A Quick and Fun DIY project – Potted Meat Alcohol Stove

This is not strictly a fly fishing nor tenkara post – but I think the subject mater falls in  the interest area of many anglers.

Apparently Potted Meat is good for something – it just takes some research to figure out exactly what that is.  I stumbled upon the idea of DIY alcohol stove on Pinterest I think it was. A quick search for “alcohol stove”on Pinterest will give you all sorts of options for stove designs. Some are very simple, some are much more complicated. I am not an expert in this area – in fact this is the first attempt at making an alcohol stove. At the suggestion of Rob of Tenkara Guides I went with a version of the Super Cat stove as detailed at the site Jim Wood’s Base Camp.  This type of alcohol is very, very simple to make and use. Simple is what I was looking for. I wanted this to be an easy project to do with my son – something that he could mostly do on his own.The Super Cat stove fit the bill. Called the Super Cat because it is often made with aluminum cat food cans. We used a 5.5 oz Hormel Potted Meat can for our project.

Here’s all you’ll need to make and use the stove that we made:

  • Aluminum cat food or Potted Meat can – we happened to buy a 5.5 oz potted meat can, but you can use the smaller sized cans.
  • Hole punch tool
  • Sharpie marker
  • HEET for fuel – the kind in the yellow bottle.
  • Aluminum foil – for windscreen

For fully detailed instructions and information see the Jim Woods’s Super Cat page.  Rather than detail our construction in writing Sam and I made video of the process.



This was a fun and easy DIY project. And it worked. For just a few bucks you can have a working, useable ultralight stove.  Pretty cool I’d say. We cooked Ramen Noodles successfully. The 1.5 oz of fuel we used for the Ramen Noodles was just enough – with no left over fuel. The fuel stopped burning prior to full noodle cookage – but the noodles still cooked all the way. We’ve also boiled water and reconstituted some of that freeze dried beef stew (not too bad actually).

If you’re looking for a cheap backpacking stove this would absolutely work. It is not going to simmer foods as I’ve made it(although there are mods for this discussed on the Super Cat page)  and it won’t give you super long cook times (but you could always use two stoves and shuttle your pot back and forth if you need longer cook times.) If all you need to do is boil water to make coffee and instant oatmeal or reconstitute freeze dried stuff, the Super Cat will work nicely.

It is a good project to do with your kids – however cooking with the stove can be dangerous.  Lighting the stove can be dangerous and because of the small area of the can it is not the most stable cooking surface. Do not let your kids cook on this thing – that is a job for the adults. And be very careful when using it.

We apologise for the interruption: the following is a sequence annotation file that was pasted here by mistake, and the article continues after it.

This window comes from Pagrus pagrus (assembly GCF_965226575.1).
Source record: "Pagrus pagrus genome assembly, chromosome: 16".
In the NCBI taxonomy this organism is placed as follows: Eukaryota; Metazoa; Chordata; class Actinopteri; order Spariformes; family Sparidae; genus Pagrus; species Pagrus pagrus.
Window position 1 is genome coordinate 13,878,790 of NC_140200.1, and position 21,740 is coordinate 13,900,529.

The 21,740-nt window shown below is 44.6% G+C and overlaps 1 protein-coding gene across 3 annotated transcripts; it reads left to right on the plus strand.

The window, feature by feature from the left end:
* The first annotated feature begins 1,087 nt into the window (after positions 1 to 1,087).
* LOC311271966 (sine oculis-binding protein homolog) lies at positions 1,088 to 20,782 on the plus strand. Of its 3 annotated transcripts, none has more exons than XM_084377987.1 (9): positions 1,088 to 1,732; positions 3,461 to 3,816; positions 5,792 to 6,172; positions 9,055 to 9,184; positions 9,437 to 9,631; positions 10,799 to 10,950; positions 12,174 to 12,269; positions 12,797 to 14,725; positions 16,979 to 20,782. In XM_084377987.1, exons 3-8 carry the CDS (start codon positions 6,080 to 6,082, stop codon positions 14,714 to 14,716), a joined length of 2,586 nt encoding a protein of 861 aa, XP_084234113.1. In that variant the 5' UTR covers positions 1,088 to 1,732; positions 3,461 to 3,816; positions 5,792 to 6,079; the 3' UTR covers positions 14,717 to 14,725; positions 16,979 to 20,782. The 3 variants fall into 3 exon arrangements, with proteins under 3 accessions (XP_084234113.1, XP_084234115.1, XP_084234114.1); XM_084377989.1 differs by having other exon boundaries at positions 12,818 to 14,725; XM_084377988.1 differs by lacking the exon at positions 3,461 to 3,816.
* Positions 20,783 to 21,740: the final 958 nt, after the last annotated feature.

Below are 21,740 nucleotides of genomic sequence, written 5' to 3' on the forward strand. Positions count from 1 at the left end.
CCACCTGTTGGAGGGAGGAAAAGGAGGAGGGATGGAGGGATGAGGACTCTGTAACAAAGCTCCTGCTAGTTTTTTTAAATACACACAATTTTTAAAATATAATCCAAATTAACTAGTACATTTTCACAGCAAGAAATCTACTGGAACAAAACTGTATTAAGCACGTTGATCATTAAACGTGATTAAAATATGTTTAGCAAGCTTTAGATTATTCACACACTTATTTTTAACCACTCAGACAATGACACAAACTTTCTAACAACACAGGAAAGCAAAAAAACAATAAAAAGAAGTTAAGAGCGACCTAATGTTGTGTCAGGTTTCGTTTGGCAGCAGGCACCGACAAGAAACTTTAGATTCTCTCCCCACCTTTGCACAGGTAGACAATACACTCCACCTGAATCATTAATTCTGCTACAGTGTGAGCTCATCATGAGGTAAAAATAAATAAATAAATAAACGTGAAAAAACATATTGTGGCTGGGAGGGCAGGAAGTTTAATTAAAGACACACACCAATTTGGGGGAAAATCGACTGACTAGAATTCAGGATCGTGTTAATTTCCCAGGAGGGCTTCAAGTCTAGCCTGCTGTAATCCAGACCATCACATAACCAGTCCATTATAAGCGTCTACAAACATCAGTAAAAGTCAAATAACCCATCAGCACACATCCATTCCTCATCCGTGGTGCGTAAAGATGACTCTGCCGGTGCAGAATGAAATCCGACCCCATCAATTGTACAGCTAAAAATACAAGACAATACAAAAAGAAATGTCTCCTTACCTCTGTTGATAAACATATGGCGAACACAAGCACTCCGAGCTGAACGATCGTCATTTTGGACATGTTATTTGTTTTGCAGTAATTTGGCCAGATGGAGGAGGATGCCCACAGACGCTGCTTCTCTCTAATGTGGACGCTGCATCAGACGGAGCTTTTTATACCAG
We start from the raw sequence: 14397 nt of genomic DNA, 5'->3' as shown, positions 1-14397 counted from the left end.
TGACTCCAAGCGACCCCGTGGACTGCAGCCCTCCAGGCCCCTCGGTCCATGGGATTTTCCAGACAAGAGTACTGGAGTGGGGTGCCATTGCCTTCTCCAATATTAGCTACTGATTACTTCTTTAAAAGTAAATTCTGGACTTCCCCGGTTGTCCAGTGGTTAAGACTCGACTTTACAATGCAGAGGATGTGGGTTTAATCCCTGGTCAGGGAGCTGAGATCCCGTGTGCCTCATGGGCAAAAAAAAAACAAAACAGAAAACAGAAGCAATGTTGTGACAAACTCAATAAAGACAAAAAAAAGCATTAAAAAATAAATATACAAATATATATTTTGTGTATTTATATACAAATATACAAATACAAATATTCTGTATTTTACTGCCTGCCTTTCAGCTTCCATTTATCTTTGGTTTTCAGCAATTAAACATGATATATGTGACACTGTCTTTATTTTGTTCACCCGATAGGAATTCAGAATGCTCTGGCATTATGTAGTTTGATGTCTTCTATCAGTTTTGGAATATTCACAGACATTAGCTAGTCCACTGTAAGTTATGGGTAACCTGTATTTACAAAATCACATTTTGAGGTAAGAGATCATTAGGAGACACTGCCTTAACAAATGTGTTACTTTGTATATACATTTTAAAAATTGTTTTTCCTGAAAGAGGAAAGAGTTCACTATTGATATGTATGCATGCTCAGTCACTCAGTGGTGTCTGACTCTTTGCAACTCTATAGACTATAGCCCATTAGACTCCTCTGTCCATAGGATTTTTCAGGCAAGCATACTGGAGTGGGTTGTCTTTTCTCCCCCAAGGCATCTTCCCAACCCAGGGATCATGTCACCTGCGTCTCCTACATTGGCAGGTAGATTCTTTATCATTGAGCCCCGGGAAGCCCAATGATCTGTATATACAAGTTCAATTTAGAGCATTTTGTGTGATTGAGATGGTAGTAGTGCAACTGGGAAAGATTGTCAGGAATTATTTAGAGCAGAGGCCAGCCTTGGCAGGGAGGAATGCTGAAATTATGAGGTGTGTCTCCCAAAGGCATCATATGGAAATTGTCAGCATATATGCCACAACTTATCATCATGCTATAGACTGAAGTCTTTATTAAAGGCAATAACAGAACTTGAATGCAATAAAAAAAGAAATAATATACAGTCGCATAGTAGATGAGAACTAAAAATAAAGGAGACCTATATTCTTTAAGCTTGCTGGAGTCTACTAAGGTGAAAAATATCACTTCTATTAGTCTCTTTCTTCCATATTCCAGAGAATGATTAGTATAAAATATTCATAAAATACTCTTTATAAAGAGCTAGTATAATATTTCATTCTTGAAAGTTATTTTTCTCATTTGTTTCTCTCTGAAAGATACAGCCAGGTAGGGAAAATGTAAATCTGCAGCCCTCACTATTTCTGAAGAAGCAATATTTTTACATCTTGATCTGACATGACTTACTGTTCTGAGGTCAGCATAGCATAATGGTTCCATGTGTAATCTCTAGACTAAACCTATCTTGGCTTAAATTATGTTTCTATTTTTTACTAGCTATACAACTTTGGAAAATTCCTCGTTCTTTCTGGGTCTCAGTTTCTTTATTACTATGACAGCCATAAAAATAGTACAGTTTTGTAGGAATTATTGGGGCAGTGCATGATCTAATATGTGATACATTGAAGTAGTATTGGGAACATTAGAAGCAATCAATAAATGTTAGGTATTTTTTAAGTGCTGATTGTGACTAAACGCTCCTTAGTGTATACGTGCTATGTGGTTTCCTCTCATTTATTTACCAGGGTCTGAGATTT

There are many many different designs for alcohol stoves and many modifications and add-ons possible, from stands to windscreens to pot holders, to pots. It is a deep and diverse rabbit hole that could be pretty fun to explore and get lost in.

I bought a 1.5 Litre grease pot from Wal-Mart to go with my alcohol stove – these seem to be a popular choice with some alcohol stove users. It is a light aluminum pot with a lid, handle and strainer. Most importantly it’s very cheap ($7). The handle is metal and directly connected to the pot – so it is not useable when the pot is hot. You’ll need a pot holder or a leather glove or a pot grabber to go with it. I bought an aluminum pot grabber to use with it for $4.  The pot also makes a nice storage container for the stove, windscreen and pot grabber.


Like I said above – I am a rank amateur when it comes to alcohol stoves but there are plenty of good resources out there to get you started if you want to get into this. Here are a few that I came across. If you google “alcohol stove” – you will find a seeming limitless supply of information and resources.

  • The Super Cat page from Jim Wood’s Base Camp
  • Jason Klass’ Gear Talk blog Alcohol Stove Category
  • Minibulldesign Cult sells complete alcohol stoves and accessories as well as DIY supplies. I haven’t bought anything from this site, just browsed, so I don’t vouch for or endorse.
  • Trail Designs also sells alcohol stoves, cook gear and accessories, including a nice windsceen/pot-stand system called the Caldera Cone. Again – I haven’t purchased anything from this site – just thought it looked like it had some cool stuff, so I can’t vouch for or endorse.


 stove finishedpot on the stovewith screen

what say you?